Henderson et al. (2023) introduced a meta-learning technique that trains the model to not only accomplish the target task but also to be very poor at adapting to some other task. If standard challenges of meta-learning can be overcome, it may be a useful practical approach for scoping. 

Model edits and lesions (active)

These techniques involve using some sort of interpretability or attribution tool to identify a way to edit the model to change/impair its abilities on something specific. This could be mediated by state-of-the-art model editing tools (Mitchell et al., 2021Mitchell et al., 2022Meng et al., 2022Meng et al., 2022Tan et al., 2023Hernandez et al., 2023; Wang et al., 2023); editing activations (Li et al., 2023aTurner et al., 2023Zou et al., 2023bGandikota et al., 2023); concept erasure (Ravfogel et al., 2022aRavfogel et al., 2022bBelrose et al., 2023); subspace ablation (Li et al., 2023Kodge et al., 2023), targeted lesions (Ghorbani et al., 2020Wang et al., 2021Li et al., 2023bWu et al., 2023); and other types of tweaks guided by attributions or mechanistic interpretability (Wong et al., 2021Gandelsman et al, 2023, Patil et al., 2023). Although there is more work to be done to develop better editing tools for scoping, there are more than enough existing tools in the toolbox to begin applying them to scope real-world models. 

Latent adversarial training (passive or active)

Latent adversarial training (LAT) is just adversarial training but with perturbations to the model’s latents instead of inputs. The motivation of latent space attacks is that some failure modes will be much easier to find in the latent space than in the input space. This is because, unlike input space attacks, latent space attacks can make models hallucinate triggers for failure at a much higher level of abstraction. Singh et al. (2019) find that even when networks are adversarially trained, they can still be vulnerable to latent space attacks. For problems involving high-level misconceptions, anomalous failures, trojans, and deception, regular adversarial training will typically fail to find the features that trigger failures. But by relaxing the problem, LAT stands a much better chance of doing so. LAT is also very flexible because it can be used on any set of activations anywhere in the model. Moreover, it can be used either for passive scoping by using perturbations meant to make the model fail at the target task or active scoping by using perturbations meant to make the model exhibit a specific bad behavior.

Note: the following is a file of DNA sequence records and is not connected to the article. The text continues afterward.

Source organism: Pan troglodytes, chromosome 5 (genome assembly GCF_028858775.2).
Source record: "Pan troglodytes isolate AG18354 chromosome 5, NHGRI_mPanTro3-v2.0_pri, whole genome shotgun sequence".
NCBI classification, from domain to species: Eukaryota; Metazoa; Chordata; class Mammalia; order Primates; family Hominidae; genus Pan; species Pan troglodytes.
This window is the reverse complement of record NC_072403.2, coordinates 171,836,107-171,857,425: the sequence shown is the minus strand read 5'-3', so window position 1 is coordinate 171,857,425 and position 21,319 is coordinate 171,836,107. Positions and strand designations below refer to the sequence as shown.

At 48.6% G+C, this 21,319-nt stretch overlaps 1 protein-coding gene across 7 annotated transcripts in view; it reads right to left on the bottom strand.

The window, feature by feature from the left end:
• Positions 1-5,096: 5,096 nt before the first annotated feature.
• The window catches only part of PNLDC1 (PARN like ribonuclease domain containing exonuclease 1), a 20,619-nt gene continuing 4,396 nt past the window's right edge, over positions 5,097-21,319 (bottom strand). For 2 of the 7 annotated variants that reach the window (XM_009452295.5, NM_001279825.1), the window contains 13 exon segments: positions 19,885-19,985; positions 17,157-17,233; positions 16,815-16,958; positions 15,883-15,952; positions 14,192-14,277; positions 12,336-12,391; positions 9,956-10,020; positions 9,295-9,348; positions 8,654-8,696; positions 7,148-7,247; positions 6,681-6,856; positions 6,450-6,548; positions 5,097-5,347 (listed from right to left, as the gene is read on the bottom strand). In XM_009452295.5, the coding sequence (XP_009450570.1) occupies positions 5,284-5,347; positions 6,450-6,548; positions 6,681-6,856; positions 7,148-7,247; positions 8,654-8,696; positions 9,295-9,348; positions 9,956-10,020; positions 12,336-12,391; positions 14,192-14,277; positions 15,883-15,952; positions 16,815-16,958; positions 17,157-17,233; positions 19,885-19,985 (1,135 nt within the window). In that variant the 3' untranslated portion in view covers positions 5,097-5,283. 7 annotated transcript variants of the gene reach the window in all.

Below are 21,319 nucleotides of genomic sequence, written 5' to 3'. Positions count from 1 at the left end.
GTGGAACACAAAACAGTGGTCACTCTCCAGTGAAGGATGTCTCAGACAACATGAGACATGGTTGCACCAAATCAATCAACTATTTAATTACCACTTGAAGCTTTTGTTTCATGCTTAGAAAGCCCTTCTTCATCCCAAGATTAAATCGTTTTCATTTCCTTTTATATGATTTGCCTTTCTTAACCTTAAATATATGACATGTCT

Some works have shown that language models can be made more robust by training under latent perturbations to word embeddings (Jiang et al., 2019Zhu et al., 2019Liu et al., 2020He et al., 2020Kuang et al., 2021Li et al., 2021Sae-Lim et al., 2022Pan et al., 2022) or attention layers (Kitada et al., 2023). In general, however, LAT has not been very thoroughly studied. Currently, I am working on using LAT to get better performance on both clean data and unforeseen attacks compared to adversarial training in both vision and language models. Preprint forthcoming :) 

Miscellaneous mechanistic tricks (passive or active)

In general, many learning or unlearning methods that involve fiddling with the model mechanistically can be useful for forgetting or unlearning. For example, even weight decay can be thought of as a simple unlearning technique. There was a 2023 NeurIPS competition dedicated to unlearning one distribution while preserving performance on another. Many submissions to the contest involved directly fiddling with the model's mechanisms. 

Open challenges

Improving deep forgetting and unlearning methods

Deep forgetting and unlearning are under-researched. While there are many types of methods that can be used for them, there is very little work to practically apply them for scoping, especially in state-of-the-art models. There is also no work of which I am aware to study combinations and synergies between techniques. This type of research seems important, and it is very neglected and tractable, so I expect that excellent work could be done in the near future. 

Meeting key desiderata

[Update, 27 Feb 2024] See this new paper which discusses the current lack and future need for more thorough evaluations: Eight Methods to Evaluate Robust Unlearning in LLMs